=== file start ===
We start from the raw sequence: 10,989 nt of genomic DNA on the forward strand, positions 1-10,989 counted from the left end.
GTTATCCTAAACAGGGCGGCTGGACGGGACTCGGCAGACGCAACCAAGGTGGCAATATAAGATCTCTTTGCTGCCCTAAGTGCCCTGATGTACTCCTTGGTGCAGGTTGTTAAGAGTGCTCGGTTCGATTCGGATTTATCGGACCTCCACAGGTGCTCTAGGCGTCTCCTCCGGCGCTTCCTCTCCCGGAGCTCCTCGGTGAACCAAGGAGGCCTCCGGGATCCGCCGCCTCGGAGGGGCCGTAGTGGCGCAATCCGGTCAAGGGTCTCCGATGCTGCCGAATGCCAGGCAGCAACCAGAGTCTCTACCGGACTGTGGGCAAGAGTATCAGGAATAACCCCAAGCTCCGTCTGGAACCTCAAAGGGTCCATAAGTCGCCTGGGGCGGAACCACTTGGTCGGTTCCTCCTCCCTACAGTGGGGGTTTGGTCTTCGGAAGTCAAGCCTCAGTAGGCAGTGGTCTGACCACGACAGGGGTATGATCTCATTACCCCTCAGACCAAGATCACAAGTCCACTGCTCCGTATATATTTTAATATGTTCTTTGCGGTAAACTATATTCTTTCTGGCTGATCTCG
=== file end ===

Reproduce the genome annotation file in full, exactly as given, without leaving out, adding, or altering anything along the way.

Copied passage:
We start from the raw sequence: 10,989 nt of genomic DNA on the forward strand, positions 1-10,989 counted from the left end.
GTTATCCTAAACAGGGCGGCTGGACGGGACTCGGCAGACGCAACCAAGGTGGCAATATAAGATCTCTTTGCTGCCCTAAGTGCCCTGATGTACTCCTTGGTGCAGGTTGTTAAGAGTGCTCGGTTCGATTCGGATTTATCGGACCTCCACAGGTGCTCTAGGCGTCTCCTCCGGCGCTTCCTCTCCCGGAGCTCCTCGGTGAACCAAGGAGGCCTCCGGGATCCGCCGCCTCGGAGGGGCCGTAGTGGCGCAATCCGGTCAAGGGTCTCCGATGCTGCCGAATGCCAGGCAGCAACCAGAGTCTCTACCGGACTGTGGGCAAGAGTATCAGGAATAACCCCAAGCTCCGTCTGGAACCTCAAAGGGTCCATAAGTCGCCTGGGGCGGAACCACTTGGTCGGTTCCTCCTCCCTACAGTGGGGGTTTGGTCTTCGGAAGTCAAGCCTCAGTAGGCAGTGGTCTGACCACGACAGGGGTATGATCTCATTACCCCTCAGACCAAGATCACAAGTCCACTGCTCCGTATATATTTTAATATGTTCTTTGCGGTAAACTATATTCTTTCTGGCTGATCTCG